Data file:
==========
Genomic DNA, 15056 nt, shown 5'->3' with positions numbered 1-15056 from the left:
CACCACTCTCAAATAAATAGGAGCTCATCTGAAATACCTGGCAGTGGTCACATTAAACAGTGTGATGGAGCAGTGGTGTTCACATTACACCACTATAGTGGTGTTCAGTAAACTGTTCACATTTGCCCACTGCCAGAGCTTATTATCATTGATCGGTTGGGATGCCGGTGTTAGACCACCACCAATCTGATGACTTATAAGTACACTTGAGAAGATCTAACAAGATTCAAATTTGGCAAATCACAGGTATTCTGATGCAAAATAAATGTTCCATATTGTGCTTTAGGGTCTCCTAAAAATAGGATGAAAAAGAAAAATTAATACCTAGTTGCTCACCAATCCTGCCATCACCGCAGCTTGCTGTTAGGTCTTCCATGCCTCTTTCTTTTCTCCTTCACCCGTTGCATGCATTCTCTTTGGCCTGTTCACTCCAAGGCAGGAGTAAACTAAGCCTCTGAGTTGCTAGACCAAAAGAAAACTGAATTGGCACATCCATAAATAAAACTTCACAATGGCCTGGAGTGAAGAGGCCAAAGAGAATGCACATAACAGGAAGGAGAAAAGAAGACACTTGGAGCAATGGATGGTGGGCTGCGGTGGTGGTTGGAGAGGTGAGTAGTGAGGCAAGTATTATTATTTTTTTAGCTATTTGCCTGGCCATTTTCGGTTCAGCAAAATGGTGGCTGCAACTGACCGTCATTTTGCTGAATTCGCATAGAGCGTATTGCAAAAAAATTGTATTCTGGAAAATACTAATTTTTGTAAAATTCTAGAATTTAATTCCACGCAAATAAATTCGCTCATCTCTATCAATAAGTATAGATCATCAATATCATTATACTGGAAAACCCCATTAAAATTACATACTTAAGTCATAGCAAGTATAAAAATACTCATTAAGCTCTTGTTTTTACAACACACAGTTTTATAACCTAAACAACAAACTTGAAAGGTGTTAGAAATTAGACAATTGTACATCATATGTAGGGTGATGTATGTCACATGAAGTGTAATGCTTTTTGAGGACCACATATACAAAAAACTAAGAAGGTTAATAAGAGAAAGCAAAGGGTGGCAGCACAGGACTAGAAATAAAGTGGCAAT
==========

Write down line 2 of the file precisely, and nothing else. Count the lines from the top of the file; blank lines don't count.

CACCACTCTCAAATAAATAGGAGCTCATCTGAAATACCTGGCAGTGGTCACATTAAACAGTGTGATGGAGCAGTGGTGTTCACATTACACCACTATAGTGGTGTTCAGTAAACTGTTCACATTTGCCCACTGCCAGAGCTTATTATCATTGATCGGTTGGGATGCCGGTGTTAGACCACCACCAATCTGATGACTTATAAGTACACTTGAGAAGATCTAACAAGATTCAAATTTGGCAAATCACAGGTATTCTGATGCAAAATAAATGTTCCATATTGTGCTTTAGGGTCTCCTAAAAATAGGATGAAAAAGAAAAATTAATACCTAGTTGCTCACCAATCCTGCCATCACCGCAGCTTGCTGTTAGGTCTTCCATGCCTCTTTCTTTTCTCCTTCACCCGTTGCATGCATTCTCTTTGGCCTGTTCACTCCAAGGCAGGAGTAAACTAAGCCTCTGAGTTGCTAGACCAAAAGAAAACTGAATTGGCACATCCATAAATAAAACTTCACAATGGCCTGGAGTGAAGAGGCCAAAGAGAATGCACATAACAGGAAGGAGAAAAGAAGACACTTGGAGCAATGGATGGTGGGCTGCGGTGGTGGTTGGAGAGGTGAGTAGTGAGGCAAGTATTATTATTTTTTTAGCTATTTGCCTGGCCATTTTCGGTTCAGCAAAATGGTGGCTGCAACTGACCGTCATTTTGCTGAATTCGCATAGAGCGTATTGCAAAAAAATTGTATTCTGGAAAATACTAATTTTTGTAAAATTCTAGAATTTAATTCCACGCAAATAAATTCGCTCATCTCTATCAATAAGTATAGATCATCAATATCATTATACTGGAAAACCCCATTAAAATTACATACTTAAGTCATAGCAAGTATAAAAATACTCATTAAGCTCTTGTTTTTACAACACACAGTTTTATAACCTAAACAACAAACTTGAAAGGTGTTAGAAATTAGACAATTGTACATCATATGTAGGGTGATGTATGTCACATGAAGTGTAATGCTTTTTGAGGACCACATATACAAAAAACTAAGAAGGTTAATAAGAGAAAGCAAAGGGTGGCAGCACAGGACTAGAAATAAAGTGGCAAT